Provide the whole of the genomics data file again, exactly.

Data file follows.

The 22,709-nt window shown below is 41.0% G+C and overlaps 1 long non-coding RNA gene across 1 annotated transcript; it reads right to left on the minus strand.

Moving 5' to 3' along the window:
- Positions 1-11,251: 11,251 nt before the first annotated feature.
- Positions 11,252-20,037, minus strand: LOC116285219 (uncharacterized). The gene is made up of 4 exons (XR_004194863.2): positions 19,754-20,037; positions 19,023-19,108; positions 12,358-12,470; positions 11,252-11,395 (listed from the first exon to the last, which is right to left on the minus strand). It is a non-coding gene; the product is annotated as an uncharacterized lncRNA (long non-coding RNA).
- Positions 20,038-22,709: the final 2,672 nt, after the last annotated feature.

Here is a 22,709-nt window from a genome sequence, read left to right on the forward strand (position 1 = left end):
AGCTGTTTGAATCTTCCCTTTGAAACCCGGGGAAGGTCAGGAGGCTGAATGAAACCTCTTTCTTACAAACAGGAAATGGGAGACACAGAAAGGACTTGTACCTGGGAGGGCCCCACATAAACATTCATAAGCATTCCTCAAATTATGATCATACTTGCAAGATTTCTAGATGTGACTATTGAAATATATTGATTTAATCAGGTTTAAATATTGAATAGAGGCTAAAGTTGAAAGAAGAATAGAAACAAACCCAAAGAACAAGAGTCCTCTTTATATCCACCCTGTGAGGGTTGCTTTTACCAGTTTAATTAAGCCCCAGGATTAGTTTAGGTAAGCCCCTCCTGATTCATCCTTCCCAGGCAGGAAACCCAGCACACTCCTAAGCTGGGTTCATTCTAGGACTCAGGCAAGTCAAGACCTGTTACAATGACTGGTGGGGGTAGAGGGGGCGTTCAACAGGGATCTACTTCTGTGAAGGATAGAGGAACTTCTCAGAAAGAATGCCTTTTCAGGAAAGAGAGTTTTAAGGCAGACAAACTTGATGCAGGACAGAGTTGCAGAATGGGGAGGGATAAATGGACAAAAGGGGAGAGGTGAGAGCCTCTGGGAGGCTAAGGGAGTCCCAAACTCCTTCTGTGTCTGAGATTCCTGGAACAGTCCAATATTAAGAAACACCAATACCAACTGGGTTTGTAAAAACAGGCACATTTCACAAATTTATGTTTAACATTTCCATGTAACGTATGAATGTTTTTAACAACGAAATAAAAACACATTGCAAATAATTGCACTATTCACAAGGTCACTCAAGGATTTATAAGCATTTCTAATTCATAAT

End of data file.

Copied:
The 22,709-nt window shown below is 41.0% G+C and overlaps 1 long non-coding RNA gene across 1 annotated transcript; it reads right to left on the minus strand.

Moving 5' to 3' along the window:
- Positions 1-11,251: 11,251 nt before the first annotated feature.
- Positions 11,252-20,037, minus strand: LOC116285219 (uncharacterized). The gene is made up of 4 exons (XR_004194863.2): positions 19,754-20,037; positions 19,023-19,108; positions 12,358-12,470; positions 11,252-11,395 (listed from the first exon to the last, which is right to left on the minus strand). It is a non-coding gene; the product is annotated as an uncharacterized lncRNA (long non-coding RNA).
- Positions 20,038-22,709: the final 2,672 nt, after the last annotated feature.

Here is a 22,709-nt window from a genome sequence, read left to right on the forward strand (position 1 = left end):
AGCTGTTTGAATCTTCCCTTTGAAACCCGGGGAAGGTCAGGAGGCTGAATGAAACCTCTTTCTTACAAACAGGAAATGGGAGACACAGAAAGGACTTGTACCTGGGAGGGCCCCACATAAACATTCATAAGCATTCCTCAAATTATGATCATACTTGCAAGATTTCTAGATGTGACTATTGAAATATATTGATTTAATCAGGTTTAAATATTGAATAGAGGCTAAAGTTGAAAGAAGAATAGAAACAAACCCAAAGAACAAGAGTCCTCTTTATATCCACCCTGTGAGGGTTGCTTTTACCAGTTTAATTAAGCCCCAGGATTAGTTTAGGTAAGCCCCTCCTGATTCATCCTTCCCAGGCAGGAAACCCAGCACACTCCTAAGCTGGGTTCATTCTAGGACTCAGGCAAGTCAAGACCTGTTACAATGACTGGTGGGGGTAGAGGGGGCGTTCAACAGGGATCTACTTCTGTGAAGGATAGAGGAACTTCTCAGAAAGAATGCCTTTTCAGGAAAGAGAGTTTTAAGGCAGACAAACTTGATGCAGGACAGAGTTGCAGAATGGGGAGGGATAAATGGACAAAAGGGGAGAGGTGAGAGCCTCTGGGAGGCTAAGGGAGTCCCAAACTCCTTCTGTGTCTGAGATTCCTGGAACAGTCCAATATTAAGAAACACCAATACCAACTGGGTTTGTAAAAACAGGCACATTTCACAAATTTATGTTTAACATTTCCATGTAACGTATGAATGTTTTTAACAACGAAATAAAAACACATTGCAAATAATTGCACTATTCACAAGGTCACTCAAGGATTTATAAGCATTTCTAATTCATAAT